Originally published at: http://contentmine.org/2015/07/entry-points-to-the-contentmine-toolchain/
Where to get started when content mining? Well, it really depends on what you've currently got and/or where you plan to source your content from. In this bite-size post I'll cover all 3 of the major entry points to the ContentMine toolchain.
We envisage that there will be 3 significant entry points to the ContentMine toolchain:
- From academic content aggregator websites via getpapers (most recommended route, if possible)
- From journal websites via quickscrape
- From local-desktop access user-supplied files (least recommended)
All three of these entry points pass content to norma, to normalise the to-be-mined-content to ContentMine standards and specifications, prior to analysis and visualisation by downstream ContentMine tools.
Here's some command-line examples of how each of these entry-points work:
1.) The ideal workflow if your subject matter / resource provider allows it is to take standardised XML e.g. NLM XML from EPMC and work with this highly structured content. The example below is taken from a previous blog post on finding species.
getpapers --query 'species JOURNAL:"PLOS ONE" AND FIRST_PDATE:[2015-04-02 TO 2015-04-02]' -x --outdir plos-species
norma -q plos-species/ -i fulltext.xml -o scholarly.html --transform nlm2html
#downstream analyses proceed on normalised content from here onwards...
2.) If your subject matter isn't covered by IEEE / arXiv / EPMC, or some other reason like pesky embargo periods, then you can try to enter content into the ContentMine toolchain via quickscrape. In terms of file format the order of preference is (from best to worst): XML > HTML > PDF. Sadly many legacy subscription access publishers choose not to expose content in XML from their journal websites. The HTML workflow goes from publisher HTML -> tidied-up XHTML -> scholarly HTML.
#quickscrape usage on a Nature Communications paper
quickscrape --url http://www.nature.com/ncomms/journal/v1/n3/abs/ncomms1031.html --scraper journal-scrapers/scrapers/nature.json --output natcomms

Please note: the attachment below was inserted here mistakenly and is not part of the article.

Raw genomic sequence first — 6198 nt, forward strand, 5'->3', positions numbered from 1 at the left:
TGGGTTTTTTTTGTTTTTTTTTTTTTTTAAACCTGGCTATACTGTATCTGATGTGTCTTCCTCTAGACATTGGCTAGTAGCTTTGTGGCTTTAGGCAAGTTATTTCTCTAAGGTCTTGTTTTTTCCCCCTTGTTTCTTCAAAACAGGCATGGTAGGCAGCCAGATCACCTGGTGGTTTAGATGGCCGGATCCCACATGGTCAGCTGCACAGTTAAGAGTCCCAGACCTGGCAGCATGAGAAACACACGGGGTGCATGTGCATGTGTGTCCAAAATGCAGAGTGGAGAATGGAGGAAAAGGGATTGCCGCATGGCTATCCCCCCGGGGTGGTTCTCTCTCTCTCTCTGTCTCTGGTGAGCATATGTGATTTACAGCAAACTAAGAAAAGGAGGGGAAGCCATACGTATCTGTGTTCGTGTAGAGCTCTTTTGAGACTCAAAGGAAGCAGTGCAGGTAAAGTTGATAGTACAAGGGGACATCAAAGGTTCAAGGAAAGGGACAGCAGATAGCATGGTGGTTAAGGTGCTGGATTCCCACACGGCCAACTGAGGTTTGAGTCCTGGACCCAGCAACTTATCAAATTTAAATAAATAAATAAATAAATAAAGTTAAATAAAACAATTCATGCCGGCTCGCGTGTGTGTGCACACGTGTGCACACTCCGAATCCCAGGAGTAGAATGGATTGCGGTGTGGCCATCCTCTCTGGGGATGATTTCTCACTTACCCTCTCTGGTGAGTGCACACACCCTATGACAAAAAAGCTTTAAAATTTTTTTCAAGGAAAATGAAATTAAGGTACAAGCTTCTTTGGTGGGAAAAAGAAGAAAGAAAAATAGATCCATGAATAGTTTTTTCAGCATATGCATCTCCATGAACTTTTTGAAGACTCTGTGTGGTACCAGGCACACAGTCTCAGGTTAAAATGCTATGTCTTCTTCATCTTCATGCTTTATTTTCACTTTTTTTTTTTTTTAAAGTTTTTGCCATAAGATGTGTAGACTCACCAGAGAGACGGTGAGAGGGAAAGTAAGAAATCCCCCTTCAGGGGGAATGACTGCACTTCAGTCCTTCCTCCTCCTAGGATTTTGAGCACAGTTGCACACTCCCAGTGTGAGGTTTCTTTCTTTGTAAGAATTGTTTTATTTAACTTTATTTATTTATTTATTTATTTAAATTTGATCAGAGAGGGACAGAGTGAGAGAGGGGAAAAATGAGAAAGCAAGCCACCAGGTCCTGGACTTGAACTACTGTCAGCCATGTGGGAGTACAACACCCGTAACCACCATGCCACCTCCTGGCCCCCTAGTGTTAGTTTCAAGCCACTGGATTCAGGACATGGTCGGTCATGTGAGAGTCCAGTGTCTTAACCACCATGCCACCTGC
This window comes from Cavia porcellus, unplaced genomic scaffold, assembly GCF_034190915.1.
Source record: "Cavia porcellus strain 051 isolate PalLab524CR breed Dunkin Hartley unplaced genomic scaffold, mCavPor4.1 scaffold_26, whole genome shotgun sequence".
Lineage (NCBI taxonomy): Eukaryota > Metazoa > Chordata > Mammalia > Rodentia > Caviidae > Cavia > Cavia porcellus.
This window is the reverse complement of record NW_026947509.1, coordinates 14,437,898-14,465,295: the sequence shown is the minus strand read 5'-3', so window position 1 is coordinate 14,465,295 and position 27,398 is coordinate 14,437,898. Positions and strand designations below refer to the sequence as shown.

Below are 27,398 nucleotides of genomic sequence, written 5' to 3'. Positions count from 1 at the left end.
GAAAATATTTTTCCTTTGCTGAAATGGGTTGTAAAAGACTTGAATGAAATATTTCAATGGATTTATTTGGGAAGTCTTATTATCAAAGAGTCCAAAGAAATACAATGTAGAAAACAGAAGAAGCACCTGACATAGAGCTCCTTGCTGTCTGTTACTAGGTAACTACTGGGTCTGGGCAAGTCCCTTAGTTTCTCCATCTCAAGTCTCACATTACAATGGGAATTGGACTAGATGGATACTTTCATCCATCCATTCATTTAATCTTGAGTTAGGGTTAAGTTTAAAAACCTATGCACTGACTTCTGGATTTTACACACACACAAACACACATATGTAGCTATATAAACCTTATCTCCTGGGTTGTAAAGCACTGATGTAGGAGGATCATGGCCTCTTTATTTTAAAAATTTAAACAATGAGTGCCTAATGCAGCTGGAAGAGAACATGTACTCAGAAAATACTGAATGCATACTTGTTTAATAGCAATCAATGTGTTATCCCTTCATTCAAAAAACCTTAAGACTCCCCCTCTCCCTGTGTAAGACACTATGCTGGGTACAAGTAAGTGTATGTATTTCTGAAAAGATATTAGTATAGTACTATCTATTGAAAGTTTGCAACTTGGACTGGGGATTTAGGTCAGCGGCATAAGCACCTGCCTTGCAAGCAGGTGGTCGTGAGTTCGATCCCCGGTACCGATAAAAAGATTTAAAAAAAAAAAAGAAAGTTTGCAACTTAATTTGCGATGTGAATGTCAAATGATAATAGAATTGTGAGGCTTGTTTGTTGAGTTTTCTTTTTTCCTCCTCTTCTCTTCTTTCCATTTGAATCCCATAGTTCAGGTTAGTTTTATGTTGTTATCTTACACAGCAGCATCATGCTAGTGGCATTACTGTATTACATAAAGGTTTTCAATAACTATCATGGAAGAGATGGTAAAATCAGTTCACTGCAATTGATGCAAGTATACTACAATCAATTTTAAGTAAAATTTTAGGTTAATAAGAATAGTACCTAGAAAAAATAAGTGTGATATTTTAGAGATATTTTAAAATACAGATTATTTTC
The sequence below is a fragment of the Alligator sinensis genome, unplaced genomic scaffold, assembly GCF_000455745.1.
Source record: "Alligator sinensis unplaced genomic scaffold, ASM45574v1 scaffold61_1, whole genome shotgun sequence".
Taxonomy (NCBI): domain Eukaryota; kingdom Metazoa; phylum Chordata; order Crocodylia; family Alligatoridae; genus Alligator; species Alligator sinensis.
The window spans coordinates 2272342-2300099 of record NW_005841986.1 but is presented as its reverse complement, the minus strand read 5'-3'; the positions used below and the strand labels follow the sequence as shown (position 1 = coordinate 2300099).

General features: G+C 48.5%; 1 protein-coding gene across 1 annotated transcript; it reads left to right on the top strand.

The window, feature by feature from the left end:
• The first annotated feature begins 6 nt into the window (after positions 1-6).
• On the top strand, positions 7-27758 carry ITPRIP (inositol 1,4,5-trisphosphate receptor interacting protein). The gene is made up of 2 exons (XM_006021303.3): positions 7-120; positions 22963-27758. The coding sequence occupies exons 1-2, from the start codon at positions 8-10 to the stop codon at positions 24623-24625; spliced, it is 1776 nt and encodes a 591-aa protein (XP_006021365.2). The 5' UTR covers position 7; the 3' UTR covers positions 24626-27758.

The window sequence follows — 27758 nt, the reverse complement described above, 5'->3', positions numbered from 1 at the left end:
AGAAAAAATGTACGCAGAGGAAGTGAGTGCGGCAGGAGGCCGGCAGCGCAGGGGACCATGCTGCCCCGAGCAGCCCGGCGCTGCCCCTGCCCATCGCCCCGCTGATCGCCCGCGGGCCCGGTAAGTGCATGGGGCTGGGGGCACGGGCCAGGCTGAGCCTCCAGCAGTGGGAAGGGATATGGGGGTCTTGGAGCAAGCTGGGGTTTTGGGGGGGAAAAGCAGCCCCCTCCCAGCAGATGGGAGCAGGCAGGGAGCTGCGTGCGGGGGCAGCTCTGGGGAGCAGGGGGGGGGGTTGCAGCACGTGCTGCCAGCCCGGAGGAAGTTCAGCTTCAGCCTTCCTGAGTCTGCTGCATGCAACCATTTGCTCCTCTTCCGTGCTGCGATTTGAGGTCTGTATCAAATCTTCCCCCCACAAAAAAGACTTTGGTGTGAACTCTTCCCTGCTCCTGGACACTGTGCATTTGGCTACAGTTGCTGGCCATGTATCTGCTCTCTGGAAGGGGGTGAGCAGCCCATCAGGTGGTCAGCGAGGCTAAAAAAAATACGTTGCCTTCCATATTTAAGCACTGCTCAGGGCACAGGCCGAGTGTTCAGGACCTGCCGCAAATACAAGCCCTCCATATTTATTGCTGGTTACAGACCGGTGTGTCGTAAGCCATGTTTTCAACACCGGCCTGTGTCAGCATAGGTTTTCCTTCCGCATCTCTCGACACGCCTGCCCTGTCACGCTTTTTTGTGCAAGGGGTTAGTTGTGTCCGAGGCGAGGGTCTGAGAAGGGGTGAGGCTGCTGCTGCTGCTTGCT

info: quickscrape 0.4.5 launched with...
info: - URL: http://www.nature.com/ncomms/journal/v1/n3/abs/ncomms1031.html
info: - Scraper: /home/ross/workspace/quickscrape/journal-scrapers/scrapers/nature.json
info: - Rate limit: 3 per minute
info: - Log level: info
info: urls to scrape: 1
info: processing URL: http://www.nature.com/ncomms/journal/v1/n3/abs/ncomms1031.html
info: [scraper]. URL rendered. http://www.nature.com/ncomms/journal/v1/n3/abs/ncomms1031.html.
info: [scraper]. download started. fulltext.html.
info: [scraper]. download started. ncomms1031-s1.pdf.
info: [scraper]. download started. fulltext.pdf.
info: URL processed: captured 11/25 elements (14 captures failed)
info: all tasks completed
1 directory, 4 files
norma -i fulltext.html -o fulltext.xhtml --cmdir natcomms/ --html jsoup
norma -i fulltext.xhtml -o scholarly.html --cmdir natcomms/ --transform nature2html
1 directory, 6 files
3.) If all else fails, you can bung files into our toolchain directly via norma but this route doesn't capture rich metadata about each item of user-supplied content, so it's not an optimal pathway. Here's an example of three random PDFs being prepared for analysis with norma:
#put content in direct via norma
norma -i A.pdf B.pdf C.pdf -o output/ctrees --cmdir
│ └── fulltext.pdf
│ └── fulltext.pdf
4 directories, 3 files
...and that's it. Three different entry-points to the ContentMine toolchain: primarily designed with XML, HTML or PDF in mind but other formats available as input too.